The book is relatively easy to read, and especially so for someone with a basic grounding in economics. However, I found it somewhat repetitive (even to the extent where some of the endnotes also appeared in the text), and it could easily have been shortened substantially without any loss to the narrative. Viscusi starts by defending the concept of monetising the VSL, rather than leaving lives saved as some un-measured benefit of policy:
In an earlier study of the use of benefit-cost analysis to value water-resource projects, I found that government agencies placed almost exclusive emphasis on the monetized effects... In that era, environmental consequences received qualitative discussion but were largely set aside in favor of emphasis on the series of tangible economic benefits that were monetized.
In other words, the only things that count in decision-making, are unfortunately only those things that can be counted (and measured). Which is why the VSL has been such an important policy tool. However, Viscusi sees the VSL as being underutilised, and the main aim of the book is to open the readers' eyes to the potential: greatly broaden the menu of uses of the VSL, which to date has largely been confined to benefit assessments in the analysis of proposed major regulations.
Specifically, Viscusi presents three main opportunities for the VSL: (1) in the realm of business decision-making, such as in deciding which product safety improvements are worthwhile (and which are too costly to implement); (2) in the courts, such as in deciding on appropriate damages awards that would adequately incentivise safety improvements; and (3) a broader use in government agencies, such as in the size of regulatory sanctions.

I found the discussion of product safety to be especially good, especially the unexpected incentive effects caused by initial corporate use of benefit-cost analysis:
In the 1970s, 1980s, and 1990s... all the major US automobile companies undertook detailed economic analyses of the cost and risk implications of safety-related product characteristics. However, frank assessments of the risks and costs of different design possibilities led these companies to be vilified in the press and penalized by juries for undertaking such safety studies, not simply for specific alleged deficiencies in the analyses... These adverse experiences no doubt have contributed to the corporate abandonment of systematic assessments of safety decisions.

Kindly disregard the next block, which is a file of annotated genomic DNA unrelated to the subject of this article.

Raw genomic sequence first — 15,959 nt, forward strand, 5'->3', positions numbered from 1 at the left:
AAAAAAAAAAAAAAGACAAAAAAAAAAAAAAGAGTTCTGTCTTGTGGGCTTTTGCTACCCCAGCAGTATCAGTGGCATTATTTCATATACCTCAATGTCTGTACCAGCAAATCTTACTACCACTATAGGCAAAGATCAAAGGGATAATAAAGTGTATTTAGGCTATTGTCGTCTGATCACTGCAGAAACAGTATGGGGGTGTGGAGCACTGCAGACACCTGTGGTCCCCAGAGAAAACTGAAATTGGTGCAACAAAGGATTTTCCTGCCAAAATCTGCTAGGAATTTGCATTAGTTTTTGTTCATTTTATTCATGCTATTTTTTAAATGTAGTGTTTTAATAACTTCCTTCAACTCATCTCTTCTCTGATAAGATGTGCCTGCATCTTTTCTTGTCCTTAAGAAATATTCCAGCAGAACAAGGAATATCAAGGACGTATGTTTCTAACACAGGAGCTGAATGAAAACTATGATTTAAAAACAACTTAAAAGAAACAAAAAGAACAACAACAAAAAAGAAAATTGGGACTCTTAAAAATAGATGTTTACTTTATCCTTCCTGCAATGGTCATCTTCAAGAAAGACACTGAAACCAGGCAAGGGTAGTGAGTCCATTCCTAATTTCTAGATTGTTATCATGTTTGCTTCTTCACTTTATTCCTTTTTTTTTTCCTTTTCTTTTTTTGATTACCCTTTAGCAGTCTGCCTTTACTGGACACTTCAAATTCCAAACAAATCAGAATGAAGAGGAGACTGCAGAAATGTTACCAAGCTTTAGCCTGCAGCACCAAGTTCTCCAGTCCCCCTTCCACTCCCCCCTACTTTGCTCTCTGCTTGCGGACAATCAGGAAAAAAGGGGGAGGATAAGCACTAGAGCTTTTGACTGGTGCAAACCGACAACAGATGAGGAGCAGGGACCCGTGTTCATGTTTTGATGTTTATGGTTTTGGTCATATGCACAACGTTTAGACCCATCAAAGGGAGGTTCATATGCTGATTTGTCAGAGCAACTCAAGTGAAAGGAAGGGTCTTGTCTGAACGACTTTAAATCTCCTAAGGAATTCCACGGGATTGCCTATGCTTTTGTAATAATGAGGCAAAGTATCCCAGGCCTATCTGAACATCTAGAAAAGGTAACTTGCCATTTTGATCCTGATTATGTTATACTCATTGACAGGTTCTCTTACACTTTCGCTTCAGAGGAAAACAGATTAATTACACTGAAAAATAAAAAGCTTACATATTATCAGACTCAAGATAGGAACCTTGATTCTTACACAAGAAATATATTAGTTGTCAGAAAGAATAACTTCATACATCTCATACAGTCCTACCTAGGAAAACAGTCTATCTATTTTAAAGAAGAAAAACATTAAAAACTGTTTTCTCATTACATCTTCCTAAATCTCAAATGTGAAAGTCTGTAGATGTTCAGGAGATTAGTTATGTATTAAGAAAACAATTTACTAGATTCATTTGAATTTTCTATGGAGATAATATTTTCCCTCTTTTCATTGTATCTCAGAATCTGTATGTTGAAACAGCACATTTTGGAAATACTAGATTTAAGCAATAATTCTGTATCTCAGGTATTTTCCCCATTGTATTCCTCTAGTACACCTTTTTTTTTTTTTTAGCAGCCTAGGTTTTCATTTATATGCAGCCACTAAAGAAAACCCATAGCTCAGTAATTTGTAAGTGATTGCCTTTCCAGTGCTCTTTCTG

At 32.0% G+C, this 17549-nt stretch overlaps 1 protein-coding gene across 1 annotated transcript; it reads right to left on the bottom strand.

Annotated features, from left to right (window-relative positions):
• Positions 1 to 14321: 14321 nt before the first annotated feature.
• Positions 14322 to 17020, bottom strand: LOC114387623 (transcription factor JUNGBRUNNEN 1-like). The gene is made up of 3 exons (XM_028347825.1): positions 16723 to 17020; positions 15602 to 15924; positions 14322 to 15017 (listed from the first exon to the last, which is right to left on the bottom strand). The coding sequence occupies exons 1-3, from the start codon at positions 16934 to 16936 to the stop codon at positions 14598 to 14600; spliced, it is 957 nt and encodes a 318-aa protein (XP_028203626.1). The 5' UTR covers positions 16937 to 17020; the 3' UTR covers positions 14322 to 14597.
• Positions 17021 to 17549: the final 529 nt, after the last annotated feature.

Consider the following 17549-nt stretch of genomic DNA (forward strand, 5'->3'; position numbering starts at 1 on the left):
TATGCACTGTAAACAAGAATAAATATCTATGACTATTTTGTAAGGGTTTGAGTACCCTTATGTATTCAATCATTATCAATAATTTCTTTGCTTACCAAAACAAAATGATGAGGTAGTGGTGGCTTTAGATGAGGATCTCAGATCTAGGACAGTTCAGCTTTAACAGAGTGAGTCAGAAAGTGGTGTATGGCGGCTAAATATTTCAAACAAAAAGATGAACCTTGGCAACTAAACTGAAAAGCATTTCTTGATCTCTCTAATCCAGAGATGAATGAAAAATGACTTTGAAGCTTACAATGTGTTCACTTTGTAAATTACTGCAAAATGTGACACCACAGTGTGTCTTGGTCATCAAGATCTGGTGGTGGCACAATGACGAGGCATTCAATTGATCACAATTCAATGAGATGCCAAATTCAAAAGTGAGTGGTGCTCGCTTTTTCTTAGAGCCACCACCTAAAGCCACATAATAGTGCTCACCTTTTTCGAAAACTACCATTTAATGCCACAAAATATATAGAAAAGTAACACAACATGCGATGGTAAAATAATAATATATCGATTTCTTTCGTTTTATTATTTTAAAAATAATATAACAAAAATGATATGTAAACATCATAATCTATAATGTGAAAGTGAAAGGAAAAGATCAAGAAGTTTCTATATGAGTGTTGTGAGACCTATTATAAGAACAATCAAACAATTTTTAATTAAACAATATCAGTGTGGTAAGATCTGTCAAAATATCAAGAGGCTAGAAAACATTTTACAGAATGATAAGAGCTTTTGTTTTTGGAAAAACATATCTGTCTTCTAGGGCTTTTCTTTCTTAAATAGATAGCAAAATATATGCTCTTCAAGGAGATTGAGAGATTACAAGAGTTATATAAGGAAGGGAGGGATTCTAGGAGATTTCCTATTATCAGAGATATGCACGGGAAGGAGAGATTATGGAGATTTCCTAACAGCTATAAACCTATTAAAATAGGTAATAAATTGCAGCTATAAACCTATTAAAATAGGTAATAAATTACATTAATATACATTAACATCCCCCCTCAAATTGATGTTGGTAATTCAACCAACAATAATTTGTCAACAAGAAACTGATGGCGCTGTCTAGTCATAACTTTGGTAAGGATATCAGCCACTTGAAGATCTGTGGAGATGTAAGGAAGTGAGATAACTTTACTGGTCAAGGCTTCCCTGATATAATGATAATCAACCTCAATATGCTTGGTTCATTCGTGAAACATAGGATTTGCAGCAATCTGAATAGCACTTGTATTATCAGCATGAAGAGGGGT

The courts used previous safety assessments against the companies, so the companies responded by ceasing to conduct rigorous safety assessments. Viscusi presents an (obvious) solution to this dilemma, which is to make the assessments inadmissible in court, provided the company used an appropriate measure of the VSL in assessing the benefits of the safety-related product characteristics.

The book does a great job of outlining some of the other controversies related to the VSL, such as whether the VSL should vary by age (should lives saved of younger people be worth more than lives saved of older people) or income (should lives saved of wealthier people be worth more than lives saved of less wealthy people). While acknowledging that context matters, Viscusi appears to lean towards 'no' in terms of age, and 'maybe yes' in terms of income (but only when the associated policy costs would not spill over onto other groups). The book also tackles the difference between statistical lives and identified lives, which is particularly challenging (and not easy to explain, so I will refrain from doing so here).

Overall, this is a broad book on a seemingly narrow topic. Definitely, this is recommended reading for those with an interest in the subject of policy analysis, or law and economics, and especially for those wanting to understand the VSL better. This is an important policy concept, and destined to remain so.

Monday, 22 April 2019

Collective action and the West Auckland liquor sales war

Last year, I wrote a post about the legislated alcohol sales monopolies in West Auckland, explaining why you might want alcohol sellers to be monopolies, and concluding that:
...if your goal is to minimise alcohol-related harm, you might want the alcohol monopolies in West Auckland to remain. Overall, it's ambiguous whether the proposal is to eliminate the alcohol monopolies is good or not, since there are gains in economic welfare, but probably offsetting losses in terms of alcohol-related harm.
The fight is ongoing, as this New Zealand Herald article from a few weeks ago notes:
About 12,500 people have signed the group's petition calling for a referendum on the current set-up, which is dominated by the Portage and Waitakere Licensing Trusts...
Smale's group - the West Auckland Licensing Trust Action Group (Waltag) — needs about 28,000 signatures (15 per cent of almost 190,000 registered electors) to force what would be the first vote on a competition proposal for 16 years.